The UK’s 28.6 million homes grew in value by almost £1.4 billion per day in 2015 with Brentford, West Drayton and Thame seeing the largest increases, new research shows.
Brentford in London saw prices increase by 24% and West Drayton and Thame both by 17%, according to the data from property website Zoopla, while Wales saw the lowest prices gains at 2.2% over the last 12 months.
The figures show that homes are now worth a combined £7.76 trillion with the total value of residential properties up by 7.2% or £519 billion in 2015. This means that the average British property is now worth £290,827.
Home owners in London have seen the highest price growth in 2015 of any region, with an 11.8% annual uplift. The East of England follows closely with an 11.6% rise, up from 9.6% during 2014.
However, property owners in Wales and Scotland saw the lowest growth in house prices in the last 12 months, with values rising just 2.2% and 2.7% respectively.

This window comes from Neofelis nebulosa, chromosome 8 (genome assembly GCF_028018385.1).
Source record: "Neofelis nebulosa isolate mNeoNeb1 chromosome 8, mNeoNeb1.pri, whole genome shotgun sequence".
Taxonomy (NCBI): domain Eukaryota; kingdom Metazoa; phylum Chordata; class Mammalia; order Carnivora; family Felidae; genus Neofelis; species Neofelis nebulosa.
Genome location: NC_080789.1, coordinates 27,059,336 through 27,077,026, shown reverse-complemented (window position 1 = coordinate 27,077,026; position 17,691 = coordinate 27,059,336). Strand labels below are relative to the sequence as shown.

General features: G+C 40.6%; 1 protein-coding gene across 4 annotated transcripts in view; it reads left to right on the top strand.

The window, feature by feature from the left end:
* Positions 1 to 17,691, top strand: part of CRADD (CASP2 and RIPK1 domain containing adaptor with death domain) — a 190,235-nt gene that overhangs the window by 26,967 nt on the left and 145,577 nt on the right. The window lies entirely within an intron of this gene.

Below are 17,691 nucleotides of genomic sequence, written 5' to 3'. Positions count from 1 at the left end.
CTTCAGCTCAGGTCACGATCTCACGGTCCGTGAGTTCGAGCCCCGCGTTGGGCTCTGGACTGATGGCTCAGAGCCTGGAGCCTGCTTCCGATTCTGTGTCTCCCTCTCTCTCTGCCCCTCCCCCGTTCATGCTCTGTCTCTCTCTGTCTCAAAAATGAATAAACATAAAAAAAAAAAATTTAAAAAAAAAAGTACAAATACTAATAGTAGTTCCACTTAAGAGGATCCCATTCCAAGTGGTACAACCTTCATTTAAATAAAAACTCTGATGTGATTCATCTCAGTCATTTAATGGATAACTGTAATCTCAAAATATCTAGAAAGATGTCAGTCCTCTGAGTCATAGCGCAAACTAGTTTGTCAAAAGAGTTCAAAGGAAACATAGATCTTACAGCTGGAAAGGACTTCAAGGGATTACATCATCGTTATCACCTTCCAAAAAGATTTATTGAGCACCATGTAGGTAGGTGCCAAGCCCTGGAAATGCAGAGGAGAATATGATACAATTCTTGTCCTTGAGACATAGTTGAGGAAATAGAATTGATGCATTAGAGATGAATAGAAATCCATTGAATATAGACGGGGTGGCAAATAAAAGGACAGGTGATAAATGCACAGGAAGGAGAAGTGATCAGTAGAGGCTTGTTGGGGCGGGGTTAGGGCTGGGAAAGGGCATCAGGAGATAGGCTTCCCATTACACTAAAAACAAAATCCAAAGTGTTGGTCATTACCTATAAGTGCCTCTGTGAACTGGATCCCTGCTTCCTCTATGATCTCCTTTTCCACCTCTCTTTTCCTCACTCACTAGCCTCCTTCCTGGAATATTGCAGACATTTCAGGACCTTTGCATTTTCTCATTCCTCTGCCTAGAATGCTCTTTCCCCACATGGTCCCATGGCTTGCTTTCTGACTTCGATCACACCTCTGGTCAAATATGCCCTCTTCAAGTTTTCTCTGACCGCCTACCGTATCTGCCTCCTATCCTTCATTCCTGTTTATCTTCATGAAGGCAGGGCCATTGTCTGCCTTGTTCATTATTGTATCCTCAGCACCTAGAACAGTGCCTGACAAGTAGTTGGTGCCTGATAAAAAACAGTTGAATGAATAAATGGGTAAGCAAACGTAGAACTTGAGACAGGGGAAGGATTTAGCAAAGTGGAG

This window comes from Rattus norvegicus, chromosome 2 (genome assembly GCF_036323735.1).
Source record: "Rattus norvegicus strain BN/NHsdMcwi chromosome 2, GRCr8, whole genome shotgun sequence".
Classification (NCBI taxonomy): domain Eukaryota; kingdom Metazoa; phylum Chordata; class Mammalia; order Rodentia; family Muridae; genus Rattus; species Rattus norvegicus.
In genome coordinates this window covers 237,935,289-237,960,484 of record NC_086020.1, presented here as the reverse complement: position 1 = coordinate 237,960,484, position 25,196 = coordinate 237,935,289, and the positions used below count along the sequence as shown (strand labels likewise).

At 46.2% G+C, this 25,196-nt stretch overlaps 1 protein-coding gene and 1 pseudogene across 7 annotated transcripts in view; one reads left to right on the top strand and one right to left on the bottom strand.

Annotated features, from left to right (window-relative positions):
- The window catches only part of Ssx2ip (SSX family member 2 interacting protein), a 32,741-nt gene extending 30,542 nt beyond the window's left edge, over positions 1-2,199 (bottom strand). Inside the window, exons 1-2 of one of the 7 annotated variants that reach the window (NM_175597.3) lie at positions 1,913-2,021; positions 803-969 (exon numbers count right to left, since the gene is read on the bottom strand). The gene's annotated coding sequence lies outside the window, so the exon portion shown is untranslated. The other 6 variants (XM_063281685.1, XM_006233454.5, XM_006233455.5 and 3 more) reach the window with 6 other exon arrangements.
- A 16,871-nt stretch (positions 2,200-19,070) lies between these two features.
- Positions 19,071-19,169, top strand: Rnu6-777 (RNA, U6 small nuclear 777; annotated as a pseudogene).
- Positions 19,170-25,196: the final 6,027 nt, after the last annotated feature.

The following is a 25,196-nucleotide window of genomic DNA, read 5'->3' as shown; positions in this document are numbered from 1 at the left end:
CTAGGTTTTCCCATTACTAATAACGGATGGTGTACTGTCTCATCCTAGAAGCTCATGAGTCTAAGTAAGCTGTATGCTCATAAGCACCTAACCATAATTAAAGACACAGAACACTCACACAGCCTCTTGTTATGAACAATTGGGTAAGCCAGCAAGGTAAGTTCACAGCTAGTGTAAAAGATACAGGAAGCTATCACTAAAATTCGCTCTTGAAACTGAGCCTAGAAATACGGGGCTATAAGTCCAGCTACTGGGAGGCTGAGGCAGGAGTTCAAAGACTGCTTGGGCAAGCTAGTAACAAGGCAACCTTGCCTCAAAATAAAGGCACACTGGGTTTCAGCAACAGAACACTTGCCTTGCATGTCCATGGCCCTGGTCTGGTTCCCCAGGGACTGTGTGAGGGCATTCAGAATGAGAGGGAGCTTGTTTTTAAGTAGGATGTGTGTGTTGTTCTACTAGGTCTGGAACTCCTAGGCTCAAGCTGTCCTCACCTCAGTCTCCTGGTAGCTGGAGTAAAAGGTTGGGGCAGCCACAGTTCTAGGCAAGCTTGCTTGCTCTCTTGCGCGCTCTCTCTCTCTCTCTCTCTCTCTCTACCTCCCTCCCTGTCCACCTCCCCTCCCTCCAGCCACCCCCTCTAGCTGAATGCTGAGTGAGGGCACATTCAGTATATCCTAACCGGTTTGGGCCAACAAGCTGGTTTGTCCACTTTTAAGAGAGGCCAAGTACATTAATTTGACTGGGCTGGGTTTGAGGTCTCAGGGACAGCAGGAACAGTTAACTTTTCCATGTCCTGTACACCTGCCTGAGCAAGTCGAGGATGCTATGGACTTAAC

London, Edinburgh, and Bristol were the top three most searched for locations by British house hunters on Zoopla in 2015. Northern areas also performed well, with Glasgow rising in the rankings, moving from sixth place in 2014 to fourth place this year, while Leeds broke into the top 10, coming in eighth.
Amongst the most popular keyword searches over the past year were ‘bungalow’, ‘cottage’ and ‘village’, with aspirational property also searchers for homes offering a ‘pool’ and a ‘sea view.’
‘Whilst the property market typically slows at this time of the year, prices have performed well in 2015, with some standout towns such as Brentford faring particularly well. Regions like East Anglia continue to boom as professionals and families seek out properties beyond the London commuter belt,’ said Lawrence Hall of Zoopla.
‘Even regions like Wales, where growth has typically been very incremental, have totalled respectable annual growth rates. Of course, to every silver lining there must be a cloud and the price rises we’re seeing do make it harder for those looking to take their first step onto the ladder,’ he pointed out.
‘But with Government Help to Buy schemes still in place and the promise of new homes to ease demand both buyers and sellers should have at least some reason to be upbeat as we go into 2016,’ he added.